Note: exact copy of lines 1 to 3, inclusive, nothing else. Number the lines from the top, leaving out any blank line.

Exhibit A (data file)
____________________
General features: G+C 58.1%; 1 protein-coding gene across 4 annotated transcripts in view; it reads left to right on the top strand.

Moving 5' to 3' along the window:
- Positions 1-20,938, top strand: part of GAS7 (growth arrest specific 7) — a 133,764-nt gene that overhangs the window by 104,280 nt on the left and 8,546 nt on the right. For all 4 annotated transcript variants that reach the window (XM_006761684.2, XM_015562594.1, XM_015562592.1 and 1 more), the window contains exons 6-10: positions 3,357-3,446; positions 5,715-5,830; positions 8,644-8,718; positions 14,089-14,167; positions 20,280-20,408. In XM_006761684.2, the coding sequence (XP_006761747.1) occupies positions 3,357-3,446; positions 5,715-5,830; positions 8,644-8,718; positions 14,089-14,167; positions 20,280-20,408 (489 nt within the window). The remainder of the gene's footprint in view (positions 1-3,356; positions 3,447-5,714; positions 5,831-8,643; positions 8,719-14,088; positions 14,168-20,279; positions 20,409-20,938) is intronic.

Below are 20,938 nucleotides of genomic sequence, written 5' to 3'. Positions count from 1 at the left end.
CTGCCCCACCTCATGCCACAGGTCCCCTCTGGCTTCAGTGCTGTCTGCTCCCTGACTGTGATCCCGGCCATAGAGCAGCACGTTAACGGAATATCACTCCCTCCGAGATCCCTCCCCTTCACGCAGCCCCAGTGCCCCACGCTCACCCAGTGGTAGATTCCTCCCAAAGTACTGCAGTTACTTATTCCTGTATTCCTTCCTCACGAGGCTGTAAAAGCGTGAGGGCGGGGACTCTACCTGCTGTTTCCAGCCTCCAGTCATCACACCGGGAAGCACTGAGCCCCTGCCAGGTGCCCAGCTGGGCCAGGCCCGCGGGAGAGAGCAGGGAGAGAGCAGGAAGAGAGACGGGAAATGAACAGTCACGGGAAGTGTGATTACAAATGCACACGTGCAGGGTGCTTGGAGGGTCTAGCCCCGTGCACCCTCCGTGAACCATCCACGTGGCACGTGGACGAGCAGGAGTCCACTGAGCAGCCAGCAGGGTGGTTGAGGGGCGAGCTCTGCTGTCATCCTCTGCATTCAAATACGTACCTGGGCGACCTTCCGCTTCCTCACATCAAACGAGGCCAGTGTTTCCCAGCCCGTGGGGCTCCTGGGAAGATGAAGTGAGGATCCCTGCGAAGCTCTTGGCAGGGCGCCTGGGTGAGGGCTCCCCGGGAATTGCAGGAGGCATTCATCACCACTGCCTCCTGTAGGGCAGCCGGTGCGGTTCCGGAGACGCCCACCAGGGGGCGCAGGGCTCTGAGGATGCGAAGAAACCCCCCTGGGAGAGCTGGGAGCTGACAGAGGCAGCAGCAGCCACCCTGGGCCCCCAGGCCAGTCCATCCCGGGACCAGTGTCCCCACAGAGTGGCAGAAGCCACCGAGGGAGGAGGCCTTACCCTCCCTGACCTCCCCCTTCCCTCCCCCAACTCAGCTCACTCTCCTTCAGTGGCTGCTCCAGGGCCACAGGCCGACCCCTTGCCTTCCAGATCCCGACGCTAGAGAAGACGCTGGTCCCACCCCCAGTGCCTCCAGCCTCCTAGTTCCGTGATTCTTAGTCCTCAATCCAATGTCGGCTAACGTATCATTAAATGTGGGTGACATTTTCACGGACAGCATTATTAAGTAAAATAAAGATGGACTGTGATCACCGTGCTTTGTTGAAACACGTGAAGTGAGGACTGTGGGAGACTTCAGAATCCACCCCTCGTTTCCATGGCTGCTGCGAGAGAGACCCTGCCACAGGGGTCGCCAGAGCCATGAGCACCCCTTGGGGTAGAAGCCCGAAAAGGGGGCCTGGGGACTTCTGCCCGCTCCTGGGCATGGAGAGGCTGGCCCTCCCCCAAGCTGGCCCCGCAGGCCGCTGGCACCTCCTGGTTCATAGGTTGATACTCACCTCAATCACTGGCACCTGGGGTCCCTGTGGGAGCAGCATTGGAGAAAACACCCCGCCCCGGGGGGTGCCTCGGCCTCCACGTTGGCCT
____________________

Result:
General features: G+C 58.1%; 1 protein-coding gene across 4 annotated transcripts in view; it reads left to right on the top strand.

Moving 5' to 3' along the window:
- Positions 1-20,938, top strand: part of GAS7 (growth arrest specific 7) — a 133,764-nt gene that overhangs the window by 104,280 nt on the left and 8,546 nt on the right. For all 4 annotated transcript variants that reach the window (XM_006761684.2, XM_015562594.1, XM_015562592.1 and 1 more), the window contains exons 6-10: positions 3,357-3,446; positions 5,715-5,830; positions 8,644-8,718; positions 14,089-14,167; positions 20,280-20,408. In XM_006761684.2, the coding sequence (XP_006761747.1) occupies positions 3,357-3,446; positions 5,715-5,830; positions 8,644-8,718; positions 14,089-14,167; positions 20,280-20,408 (489 nt within the window). The remainder of the gene's footprint in view (positions 1-3,356; positions 3,447-5,714; positions 5,831-8,643; positions 8,719-14,088; positions 14,168-20,279; positions 20,409-20,938) is intronic.